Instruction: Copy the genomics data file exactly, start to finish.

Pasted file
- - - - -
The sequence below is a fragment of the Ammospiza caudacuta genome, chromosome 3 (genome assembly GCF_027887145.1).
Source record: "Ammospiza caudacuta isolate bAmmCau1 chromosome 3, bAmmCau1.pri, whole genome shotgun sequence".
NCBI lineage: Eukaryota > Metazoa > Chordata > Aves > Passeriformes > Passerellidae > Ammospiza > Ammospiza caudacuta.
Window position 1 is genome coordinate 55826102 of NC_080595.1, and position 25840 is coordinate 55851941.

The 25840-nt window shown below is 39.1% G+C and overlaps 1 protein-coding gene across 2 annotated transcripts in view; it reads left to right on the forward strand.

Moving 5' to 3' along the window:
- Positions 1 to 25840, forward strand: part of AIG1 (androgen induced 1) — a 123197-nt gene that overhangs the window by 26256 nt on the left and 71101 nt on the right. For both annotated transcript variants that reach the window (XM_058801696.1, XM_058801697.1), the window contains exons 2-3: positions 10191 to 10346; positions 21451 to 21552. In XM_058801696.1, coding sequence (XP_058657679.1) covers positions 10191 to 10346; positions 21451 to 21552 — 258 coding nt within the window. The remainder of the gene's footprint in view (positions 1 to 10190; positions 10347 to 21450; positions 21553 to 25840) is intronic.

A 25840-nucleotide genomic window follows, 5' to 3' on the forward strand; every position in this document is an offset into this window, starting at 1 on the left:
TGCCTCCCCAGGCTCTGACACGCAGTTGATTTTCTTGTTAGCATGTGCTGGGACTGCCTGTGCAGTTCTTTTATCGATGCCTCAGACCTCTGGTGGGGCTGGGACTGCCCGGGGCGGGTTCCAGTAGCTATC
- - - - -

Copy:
The sequence below is a fragment of the Ammospiza caudacuta genome, chromosome 3 (genome assembly GCF_027887145.1).
Source record: "Ammospiza caudacuta isolate bAmmCau1 chromosome 3, bAmmCau1.pri, whole genome shotgun sequence".
NCBI lineage: Eukaryota > Metazoa > Chordata > Aves > Passeriformes > Passerellidae > Ammospiza > Ammospiza caudacuta.
Window position 1 is genome coordinate 55826102 of NC_080595.1, and position 25840 is coordinate 55851941.

The 25840-nt window shown below is 39.1% G+C and overlaps 1 protein-coding gene across 2 annotated transcripts in view; it reads left to right on the forward strand.

Moving 5' to 3' along the window:
- Positions 1 to 25840, forward strand: part of AIG1 (androgen induced 1) — a 123197-nt gene that overhangs the window by 26256 nt on the left and 71101 nt on the right. For both annotated transcript variants that reach the window (XM_058801696.1, XM_058801697.1), the window contains exons 2-3: positions 10191 to 10346; positions 21451 to 21552. In XM_058801696.1, coding sequence (XP_058657679.1) covers positions 10191 to 10346; positions 21451 to 21552 — 258 coding nt within the window. The remainder of the gene's footprint in view (positions 1 to 10190; positions 10347 to 21450; positions 21553 to 25840) is intronic.

A 25840-nucleotide genomic window follows, 5' to 3' on the forward strand; every position in this document is an offset into this window, starting at 1 on the left:
TGCCTCCCCAGGCTCTGACACGCAGTTGATTTTCTTGTTAGCATGTGCTGGGACTGCCTGTGCAGTTCTTTTATCGATGCCTCAGACCTCTGGTGGGGCTGGGACTGCCCGGGGCGGGTTCCAGTAGCTATC